ROSES UNDERFOOT The sound of salaams rising as waves diminish down in prayer, hoping for some trace of the one whose trace does not appear. If anyone asks you to say who you are, say without hesitation, soul withing soul within soul. There's a pearl diver who does not know how to swim! No matter. Pearls are handed him on the beach. We lovers laugh to hear, "This should be more that and that more this,"coming from people sitting in a wagon tilted in a ditch. Going in search of the heart, I found a huge rose under my feet, and roses under all our feet! How to say this to someone who denies it? The robe we wear is the sky's cloth. Everything is soul and flowering. --------------------------------- I open and fill with love and other objects evaporate. All the learning in books stays put on the shelf. Poetry, the dear words and images of song, comes down over me like mountain water. ---------------------------------- Any cup I hold fills with wine that lovers drink. Every word I say opens into mystery. Any way I turn I see brilliance.
Rumi (The Soul of Rumi: A New Collection of Ecstatic Poems)
The character of the Indian's emotion left little room in his heart for antagonism toward his fellow creatures .... For the Lakota (one of the three branches of the Sioux Nation), mountains, lakes, rivers, springs, valleys, and the woods were all in finished beauty. Winds, rain, snow, sunshine, day, night, and change of seasons were endlessly fascinating. Birds, insects, and animals filled the world with knowledge that defied the comprehension of man. The Lakota was a true naturalist - a lover of Nature. He loved the earth and all things of the earth, and the attachment grew with age. The old people came literally to love the soil and they sat or reclined on the ground with a feeling of being close to a mothering power. It was good for the skin to touch the earth, and the old people liked to remove their moccasins and walk with bare feet on the sacred earth. Their tipis were built upon the earth and their alters were made of earth. The birds that flew in the air came to rest upon the earth, and it was the final abiding place of all things that lived and grew. The soil was soothing, strengthening, cleansing, and healing. This is why the old Indian still sits upon the earth instead of propping himself up and away from its live giving forces. For him, to sit or lie upon the ground is to be able to think more deeply and to feel more keenly; he can see more clearly into the mysteries of life and come closer in kinship to other lives about him.
Luther Standing Bear
Lollipops and raindrops Sunflowers and sun-kissed daisies Rolling surf and raging sea Sailing ships and submarines Old Glory and “purple mountain’s majesty” Screaming guitar and lilting rhyme Flight of fancy and high-steppin’ dances Set free my mind to wander… Imagine the ant’s marching journeys. Fly, in my mind’s eye, on butterfly wings. Roam the distant depths of space. Unfurl tall sails and cross the ocean. Pictures made just to enthrall Creating images from my truth Painting hopes and dreams on my canvas Capturing, through my lens, the ephemeral Let me ruminate ‘pon sensual darkness… Tremble o’er Hollywood’s fluttering Gothics… Ride the edge of my seat with the hero… Weep with the heroine’s desperation. Yet… more than all these things… Give me words spun out masterfully… Terms set out in meter and rhyme… Phrases bent to rattle the soul… Prose that always miraculously inspires me! The trill runs up my spine, as I recall… A touch… a caress…a whispered kiss… Ebony eyes embracing my soul… Two souls united in beat of hearts. A butterfly flutter in my womb My lover’s wonder o’er my swelling The testament of our love given life Newly laid in my lover’s arms Luminous, sweet ebony eyes Just so much like his father’s A gaze of wonder and contentment From my babe at mother’s breast Words of the Divine set down for me Faith, Hope, Love, and Charity Grace, Mercy, and undeserved Salvation “My Shepherd will supply my need” These are the things that inspire me.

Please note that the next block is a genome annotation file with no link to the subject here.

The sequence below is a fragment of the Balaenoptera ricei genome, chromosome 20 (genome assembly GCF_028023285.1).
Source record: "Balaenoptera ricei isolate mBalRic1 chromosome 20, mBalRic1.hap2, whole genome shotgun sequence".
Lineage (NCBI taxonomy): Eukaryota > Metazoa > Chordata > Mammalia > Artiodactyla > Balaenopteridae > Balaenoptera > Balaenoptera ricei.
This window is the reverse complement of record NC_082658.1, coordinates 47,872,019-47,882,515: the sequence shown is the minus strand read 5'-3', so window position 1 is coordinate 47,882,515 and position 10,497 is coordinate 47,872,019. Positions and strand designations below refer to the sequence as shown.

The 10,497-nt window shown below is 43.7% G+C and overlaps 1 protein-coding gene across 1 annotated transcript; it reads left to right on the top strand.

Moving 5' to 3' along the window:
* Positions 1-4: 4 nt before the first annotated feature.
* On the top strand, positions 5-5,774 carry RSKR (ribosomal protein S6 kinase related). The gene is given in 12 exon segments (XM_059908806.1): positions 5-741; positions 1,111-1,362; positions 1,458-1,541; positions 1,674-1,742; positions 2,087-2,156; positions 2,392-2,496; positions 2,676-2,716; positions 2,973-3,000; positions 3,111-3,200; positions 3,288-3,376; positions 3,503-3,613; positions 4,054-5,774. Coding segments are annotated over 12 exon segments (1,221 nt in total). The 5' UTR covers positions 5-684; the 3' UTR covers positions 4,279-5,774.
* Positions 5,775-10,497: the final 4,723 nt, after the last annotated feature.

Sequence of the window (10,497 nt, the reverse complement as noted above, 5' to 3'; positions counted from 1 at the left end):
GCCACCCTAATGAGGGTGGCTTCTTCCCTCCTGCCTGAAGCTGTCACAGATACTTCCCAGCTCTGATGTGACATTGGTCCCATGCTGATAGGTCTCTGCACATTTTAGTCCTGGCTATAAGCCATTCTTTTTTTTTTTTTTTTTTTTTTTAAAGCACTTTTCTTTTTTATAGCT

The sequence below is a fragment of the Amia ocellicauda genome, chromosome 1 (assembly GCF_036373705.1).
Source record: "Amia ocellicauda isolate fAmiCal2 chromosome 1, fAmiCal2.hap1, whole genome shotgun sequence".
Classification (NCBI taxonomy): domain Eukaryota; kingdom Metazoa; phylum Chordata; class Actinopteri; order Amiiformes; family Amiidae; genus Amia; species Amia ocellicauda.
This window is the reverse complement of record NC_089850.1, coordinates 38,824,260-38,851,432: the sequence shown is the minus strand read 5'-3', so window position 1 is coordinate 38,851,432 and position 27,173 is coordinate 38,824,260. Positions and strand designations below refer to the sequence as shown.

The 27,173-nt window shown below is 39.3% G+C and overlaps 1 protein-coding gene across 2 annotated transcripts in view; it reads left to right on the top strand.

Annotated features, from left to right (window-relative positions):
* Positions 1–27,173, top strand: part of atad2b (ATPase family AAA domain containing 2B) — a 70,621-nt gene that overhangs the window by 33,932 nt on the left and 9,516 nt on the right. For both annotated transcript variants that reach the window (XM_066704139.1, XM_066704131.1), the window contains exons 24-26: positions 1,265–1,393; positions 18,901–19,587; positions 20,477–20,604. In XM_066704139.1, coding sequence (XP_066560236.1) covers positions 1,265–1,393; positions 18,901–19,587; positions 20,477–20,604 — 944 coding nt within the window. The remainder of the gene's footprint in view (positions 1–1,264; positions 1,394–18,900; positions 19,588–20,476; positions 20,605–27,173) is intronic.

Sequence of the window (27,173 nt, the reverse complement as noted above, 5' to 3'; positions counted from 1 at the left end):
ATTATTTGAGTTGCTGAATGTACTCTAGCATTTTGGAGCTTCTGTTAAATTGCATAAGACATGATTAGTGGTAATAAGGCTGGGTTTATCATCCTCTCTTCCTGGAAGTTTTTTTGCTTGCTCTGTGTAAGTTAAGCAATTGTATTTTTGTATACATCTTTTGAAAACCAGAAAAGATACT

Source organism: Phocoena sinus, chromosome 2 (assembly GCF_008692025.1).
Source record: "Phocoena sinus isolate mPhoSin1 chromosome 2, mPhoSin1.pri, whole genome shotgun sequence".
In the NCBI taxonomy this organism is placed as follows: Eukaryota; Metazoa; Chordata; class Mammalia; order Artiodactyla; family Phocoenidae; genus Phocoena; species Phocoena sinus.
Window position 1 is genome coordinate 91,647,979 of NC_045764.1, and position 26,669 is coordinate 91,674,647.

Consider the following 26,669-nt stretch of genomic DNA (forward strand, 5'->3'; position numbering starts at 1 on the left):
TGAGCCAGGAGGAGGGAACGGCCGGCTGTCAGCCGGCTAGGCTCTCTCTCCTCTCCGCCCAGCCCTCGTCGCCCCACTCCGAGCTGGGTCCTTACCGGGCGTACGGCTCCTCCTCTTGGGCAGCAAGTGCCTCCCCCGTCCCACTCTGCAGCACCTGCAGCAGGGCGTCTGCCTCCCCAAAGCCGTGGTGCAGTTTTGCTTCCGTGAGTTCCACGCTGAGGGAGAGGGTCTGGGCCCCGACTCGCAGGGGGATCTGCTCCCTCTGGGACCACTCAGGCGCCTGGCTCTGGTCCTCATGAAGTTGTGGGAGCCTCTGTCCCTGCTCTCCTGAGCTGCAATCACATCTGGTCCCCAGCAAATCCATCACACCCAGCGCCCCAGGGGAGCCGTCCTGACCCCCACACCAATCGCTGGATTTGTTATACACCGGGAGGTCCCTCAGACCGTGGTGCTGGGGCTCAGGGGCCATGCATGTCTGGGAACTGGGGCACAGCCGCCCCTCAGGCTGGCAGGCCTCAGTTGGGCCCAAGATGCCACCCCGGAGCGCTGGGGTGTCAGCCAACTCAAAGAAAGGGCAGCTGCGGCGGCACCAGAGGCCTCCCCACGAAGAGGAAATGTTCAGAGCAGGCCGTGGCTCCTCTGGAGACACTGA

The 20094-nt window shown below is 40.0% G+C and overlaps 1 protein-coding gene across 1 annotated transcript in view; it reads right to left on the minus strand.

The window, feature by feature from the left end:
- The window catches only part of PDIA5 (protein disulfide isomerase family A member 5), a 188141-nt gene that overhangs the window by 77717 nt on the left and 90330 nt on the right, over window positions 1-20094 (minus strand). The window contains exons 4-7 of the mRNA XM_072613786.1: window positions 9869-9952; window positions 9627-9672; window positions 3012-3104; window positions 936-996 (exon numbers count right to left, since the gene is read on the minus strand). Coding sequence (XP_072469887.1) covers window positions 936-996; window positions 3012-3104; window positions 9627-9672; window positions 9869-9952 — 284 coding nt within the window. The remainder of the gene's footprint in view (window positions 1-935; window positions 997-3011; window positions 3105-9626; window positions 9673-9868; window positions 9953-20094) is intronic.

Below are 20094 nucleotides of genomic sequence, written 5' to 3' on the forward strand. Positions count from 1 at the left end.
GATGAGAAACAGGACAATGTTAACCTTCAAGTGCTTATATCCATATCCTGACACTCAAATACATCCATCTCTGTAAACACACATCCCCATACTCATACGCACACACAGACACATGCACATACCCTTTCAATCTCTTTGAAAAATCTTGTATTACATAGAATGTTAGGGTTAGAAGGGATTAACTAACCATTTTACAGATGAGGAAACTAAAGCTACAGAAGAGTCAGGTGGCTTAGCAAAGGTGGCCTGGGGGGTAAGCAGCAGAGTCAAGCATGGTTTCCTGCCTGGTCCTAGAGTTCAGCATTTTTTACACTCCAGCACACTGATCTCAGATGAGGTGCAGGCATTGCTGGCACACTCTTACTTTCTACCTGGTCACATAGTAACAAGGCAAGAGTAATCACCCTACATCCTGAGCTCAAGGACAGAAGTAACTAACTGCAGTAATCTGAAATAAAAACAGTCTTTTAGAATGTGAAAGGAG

D. Denise Dianaty (My Life In Poetry)
kathakali discovered long ago that the secret of the Great Stories is that they have no secrets. The Great Stories are the ones you have heard and want to hear again. The ones you can enter anywhere and inhabit comfortably. They don’t deceive you with thrills and trick endings. They don’t surprise you with the unforeseen. They are as familiar as the house you live in. Or the smell of your lover’s skin. You know how they end, yet you listen as though you don’t. In the way that although you know that one day you will die, you live as though you won’t. In the Great Stories you know who lives, who dies, who finds love, who doesn’t. And yet you want to know again. That is their mystery and their magic. To the Kathakali Man these stories are his children and his childhood. He has grown up within them. They are the house he was raised in, the meadows he played in. They are his windows and his way of seeing. So when he tells a story, he handles it as he would a child of his own. He teases it. He punishes it. He sends it up like a bubble. He wrestles it to the ground and lets it go again. He laughs at it because he loves it. He can fly you across whole worlds in minutes, he can stop for hours to examine a wilting leaf. Or play with a sleeping monkey’s tail. He can turn effortlessly from the carnage of war into the felicity of a woman washing her hair in a mountain stream. From the crafty ebullience of a rakshasa with a new idea into a gossipy Malayali with a scandal to spread. From the sensuousness of a woman with a baby at her breast into the seductive mischief of Krishna’s smile. He can reveal the nugget of sorrow that happiness contains. The hidden fish of shame in a sea of glory. He tells stories of the gods, but his yarn is spun from the ungodly, human heart. The Kathakali Man is the most beautiful of men. Because his body is his soul. His only instrument. From the age of three it has been planed and polished, pared down, harnessed wholly to the task of story-telling. He has magic in him, this man within the painted mask and swirling skirts.